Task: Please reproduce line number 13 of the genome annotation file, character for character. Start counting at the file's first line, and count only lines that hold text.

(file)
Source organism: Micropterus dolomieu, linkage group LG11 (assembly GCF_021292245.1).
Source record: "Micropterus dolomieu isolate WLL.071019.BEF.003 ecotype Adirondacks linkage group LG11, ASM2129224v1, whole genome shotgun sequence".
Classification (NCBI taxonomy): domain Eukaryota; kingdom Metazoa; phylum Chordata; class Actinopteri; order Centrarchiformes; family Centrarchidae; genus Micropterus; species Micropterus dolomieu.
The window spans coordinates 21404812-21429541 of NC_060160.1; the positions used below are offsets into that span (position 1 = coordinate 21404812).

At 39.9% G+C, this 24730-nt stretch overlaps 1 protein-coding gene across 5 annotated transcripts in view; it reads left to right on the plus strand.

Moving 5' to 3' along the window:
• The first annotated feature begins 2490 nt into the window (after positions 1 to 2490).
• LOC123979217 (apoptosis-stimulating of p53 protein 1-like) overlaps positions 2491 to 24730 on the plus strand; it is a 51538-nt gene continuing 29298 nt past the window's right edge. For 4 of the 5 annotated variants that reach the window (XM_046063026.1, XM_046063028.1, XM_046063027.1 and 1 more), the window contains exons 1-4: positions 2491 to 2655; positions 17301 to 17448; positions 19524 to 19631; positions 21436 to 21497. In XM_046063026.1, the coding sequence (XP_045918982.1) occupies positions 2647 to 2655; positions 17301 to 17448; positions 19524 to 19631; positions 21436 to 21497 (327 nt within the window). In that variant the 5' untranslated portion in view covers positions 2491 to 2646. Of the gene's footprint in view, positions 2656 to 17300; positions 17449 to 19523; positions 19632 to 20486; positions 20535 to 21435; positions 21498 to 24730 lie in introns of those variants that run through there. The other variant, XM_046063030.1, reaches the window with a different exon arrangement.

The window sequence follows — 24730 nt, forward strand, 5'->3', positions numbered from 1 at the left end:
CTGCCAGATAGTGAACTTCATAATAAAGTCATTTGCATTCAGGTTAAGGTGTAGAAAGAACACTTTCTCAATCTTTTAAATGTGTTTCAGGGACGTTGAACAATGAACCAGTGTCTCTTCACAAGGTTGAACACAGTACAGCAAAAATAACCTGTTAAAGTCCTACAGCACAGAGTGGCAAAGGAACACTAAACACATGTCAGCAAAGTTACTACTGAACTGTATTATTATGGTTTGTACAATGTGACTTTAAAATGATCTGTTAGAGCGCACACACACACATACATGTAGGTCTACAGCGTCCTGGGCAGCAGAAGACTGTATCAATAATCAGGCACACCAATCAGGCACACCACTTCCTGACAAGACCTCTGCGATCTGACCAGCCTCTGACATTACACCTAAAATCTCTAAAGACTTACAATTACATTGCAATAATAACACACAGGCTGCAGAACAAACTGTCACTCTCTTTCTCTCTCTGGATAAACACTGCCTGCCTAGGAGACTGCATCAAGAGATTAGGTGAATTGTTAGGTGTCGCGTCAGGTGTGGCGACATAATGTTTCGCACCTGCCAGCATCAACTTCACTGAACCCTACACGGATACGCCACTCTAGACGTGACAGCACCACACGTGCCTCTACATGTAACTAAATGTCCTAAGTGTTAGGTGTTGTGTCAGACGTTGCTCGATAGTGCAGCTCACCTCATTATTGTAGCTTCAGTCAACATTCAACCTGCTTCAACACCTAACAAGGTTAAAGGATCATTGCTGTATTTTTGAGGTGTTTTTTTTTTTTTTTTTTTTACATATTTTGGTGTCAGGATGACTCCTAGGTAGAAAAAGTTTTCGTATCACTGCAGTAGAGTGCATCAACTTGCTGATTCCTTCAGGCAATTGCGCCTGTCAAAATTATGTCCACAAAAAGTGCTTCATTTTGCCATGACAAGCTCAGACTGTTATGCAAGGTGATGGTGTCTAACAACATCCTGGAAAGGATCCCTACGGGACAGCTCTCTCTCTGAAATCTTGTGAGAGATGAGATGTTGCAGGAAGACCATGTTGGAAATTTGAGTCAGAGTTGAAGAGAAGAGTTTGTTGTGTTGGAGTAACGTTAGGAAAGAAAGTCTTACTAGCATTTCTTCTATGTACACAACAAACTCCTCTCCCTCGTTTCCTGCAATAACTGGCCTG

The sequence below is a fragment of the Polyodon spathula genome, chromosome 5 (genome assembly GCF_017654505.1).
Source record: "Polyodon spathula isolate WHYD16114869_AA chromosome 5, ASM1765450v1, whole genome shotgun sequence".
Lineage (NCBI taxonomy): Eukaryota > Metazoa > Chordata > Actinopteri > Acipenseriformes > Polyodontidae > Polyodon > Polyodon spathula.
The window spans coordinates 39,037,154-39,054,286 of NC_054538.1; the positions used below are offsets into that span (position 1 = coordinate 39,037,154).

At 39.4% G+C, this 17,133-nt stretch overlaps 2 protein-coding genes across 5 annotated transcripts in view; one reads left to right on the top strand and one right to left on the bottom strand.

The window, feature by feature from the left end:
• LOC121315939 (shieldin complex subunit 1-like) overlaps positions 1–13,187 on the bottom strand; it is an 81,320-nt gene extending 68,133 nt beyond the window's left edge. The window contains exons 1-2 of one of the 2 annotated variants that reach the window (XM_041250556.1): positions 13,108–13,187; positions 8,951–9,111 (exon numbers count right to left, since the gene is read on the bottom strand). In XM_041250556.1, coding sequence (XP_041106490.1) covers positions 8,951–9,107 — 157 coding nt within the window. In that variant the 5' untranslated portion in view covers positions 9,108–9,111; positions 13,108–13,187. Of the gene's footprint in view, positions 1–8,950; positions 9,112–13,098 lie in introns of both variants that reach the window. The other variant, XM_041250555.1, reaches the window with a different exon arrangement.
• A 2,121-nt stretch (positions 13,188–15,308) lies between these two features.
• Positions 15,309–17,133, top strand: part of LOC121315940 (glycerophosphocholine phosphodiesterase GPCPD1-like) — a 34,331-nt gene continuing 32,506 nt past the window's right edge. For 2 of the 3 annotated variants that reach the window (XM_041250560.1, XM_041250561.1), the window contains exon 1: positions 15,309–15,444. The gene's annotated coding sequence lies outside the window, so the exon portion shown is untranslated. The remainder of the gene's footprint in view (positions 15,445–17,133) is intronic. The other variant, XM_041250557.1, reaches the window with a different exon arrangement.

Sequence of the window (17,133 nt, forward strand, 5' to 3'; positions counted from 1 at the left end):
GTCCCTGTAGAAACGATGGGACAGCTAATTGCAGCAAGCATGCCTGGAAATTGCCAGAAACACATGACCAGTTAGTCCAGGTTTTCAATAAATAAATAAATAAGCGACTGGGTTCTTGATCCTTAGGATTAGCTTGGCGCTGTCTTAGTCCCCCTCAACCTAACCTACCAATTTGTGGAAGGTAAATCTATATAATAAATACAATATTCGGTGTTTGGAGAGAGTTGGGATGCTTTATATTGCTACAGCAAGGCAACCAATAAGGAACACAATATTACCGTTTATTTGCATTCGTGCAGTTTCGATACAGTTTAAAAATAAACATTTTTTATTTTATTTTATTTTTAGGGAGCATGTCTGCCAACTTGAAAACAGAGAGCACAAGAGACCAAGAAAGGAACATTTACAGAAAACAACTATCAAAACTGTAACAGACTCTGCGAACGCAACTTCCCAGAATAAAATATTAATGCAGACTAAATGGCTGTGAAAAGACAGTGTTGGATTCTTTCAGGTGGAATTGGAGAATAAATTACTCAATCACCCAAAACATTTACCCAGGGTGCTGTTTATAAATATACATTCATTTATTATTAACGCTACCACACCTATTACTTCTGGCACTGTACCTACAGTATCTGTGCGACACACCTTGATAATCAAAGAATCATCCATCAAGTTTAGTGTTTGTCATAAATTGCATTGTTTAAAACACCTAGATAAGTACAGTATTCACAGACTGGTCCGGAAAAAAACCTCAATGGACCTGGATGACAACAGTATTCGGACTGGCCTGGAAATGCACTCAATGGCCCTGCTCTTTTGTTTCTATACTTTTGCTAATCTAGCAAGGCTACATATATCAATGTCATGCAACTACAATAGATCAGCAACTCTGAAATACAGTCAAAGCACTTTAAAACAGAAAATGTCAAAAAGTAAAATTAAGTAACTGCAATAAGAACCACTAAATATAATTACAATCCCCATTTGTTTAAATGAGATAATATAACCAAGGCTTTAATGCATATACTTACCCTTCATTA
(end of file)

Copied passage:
Lineage (NCBI taxonomy): Eukaryota > Metazoa > Chordata > Actinopteri > Acipenseriformes > Polyodontidae > Polyodon > Polyodon spathula.